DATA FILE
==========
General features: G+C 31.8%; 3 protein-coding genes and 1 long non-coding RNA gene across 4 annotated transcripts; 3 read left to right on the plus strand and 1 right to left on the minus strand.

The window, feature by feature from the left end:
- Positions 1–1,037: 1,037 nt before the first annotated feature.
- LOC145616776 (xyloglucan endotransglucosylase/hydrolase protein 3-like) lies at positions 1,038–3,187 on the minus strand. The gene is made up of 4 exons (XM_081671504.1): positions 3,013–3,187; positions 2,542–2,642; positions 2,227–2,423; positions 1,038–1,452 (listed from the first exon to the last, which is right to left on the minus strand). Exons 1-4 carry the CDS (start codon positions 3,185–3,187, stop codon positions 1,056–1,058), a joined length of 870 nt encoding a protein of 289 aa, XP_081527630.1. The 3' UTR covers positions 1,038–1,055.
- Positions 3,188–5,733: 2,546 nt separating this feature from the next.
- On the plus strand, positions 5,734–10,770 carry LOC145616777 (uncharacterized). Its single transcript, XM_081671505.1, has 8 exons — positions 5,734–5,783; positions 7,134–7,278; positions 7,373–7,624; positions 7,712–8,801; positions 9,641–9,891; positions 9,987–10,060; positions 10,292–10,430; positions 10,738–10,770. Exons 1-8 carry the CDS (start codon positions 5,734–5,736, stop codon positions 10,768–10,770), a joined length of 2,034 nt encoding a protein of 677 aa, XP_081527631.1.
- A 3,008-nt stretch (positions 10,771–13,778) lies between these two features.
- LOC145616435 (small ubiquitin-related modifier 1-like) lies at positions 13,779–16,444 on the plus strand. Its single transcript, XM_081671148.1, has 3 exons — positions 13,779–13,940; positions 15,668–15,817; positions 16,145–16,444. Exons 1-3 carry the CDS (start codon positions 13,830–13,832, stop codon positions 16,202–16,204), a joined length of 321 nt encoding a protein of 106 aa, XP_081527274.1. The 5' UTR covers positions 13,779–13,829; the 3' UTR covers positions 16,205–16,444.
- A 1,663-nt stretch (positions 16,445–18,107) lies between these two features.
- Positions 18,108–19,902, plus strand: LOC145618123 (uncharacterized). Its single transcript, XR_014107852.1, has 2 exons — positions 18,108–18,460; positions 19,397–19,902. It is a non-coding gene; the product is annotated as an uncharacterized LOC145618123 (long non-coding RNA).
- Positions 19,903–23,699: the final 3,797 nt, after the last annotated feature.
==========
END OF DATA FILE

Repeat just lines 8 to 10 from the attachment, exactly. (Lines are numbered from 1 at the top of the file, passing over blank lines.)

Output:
- LOC145616435 (small ubiquitin-related modifier 1-like) lies at positions 13,779–16,444 on the plus strand. Its single transcript, XM_081671148.1, has 3 exons — positions 13,779–13,940; positions 15,668–15,817; positions 16,145–16,444. Exons 1-3 carry the CDS (start codon positions 13,830–13,832, stop codon positions 16,202–16,204), a joined length of 321 nt encoding a protein of 106 aa, XP_081527274.1. The 5' UTR covers positions 13,779–13,829; the 3' UTR covers positions 16,205–16,444.
- A 1,663-nt stretch (positions 16,445–18,107) lies between these two features.
- Positions 18,108–19,902, plus strand: LOC145618123 (uncharacterized). Its single transcript, XR_014107852.1, has 2 exons — positions 18,108–18,460; positions 19,397–19,902. It is a non-coding gene; the product is annotated as an uncharacterized LOC145618123 (long non-coding RNA).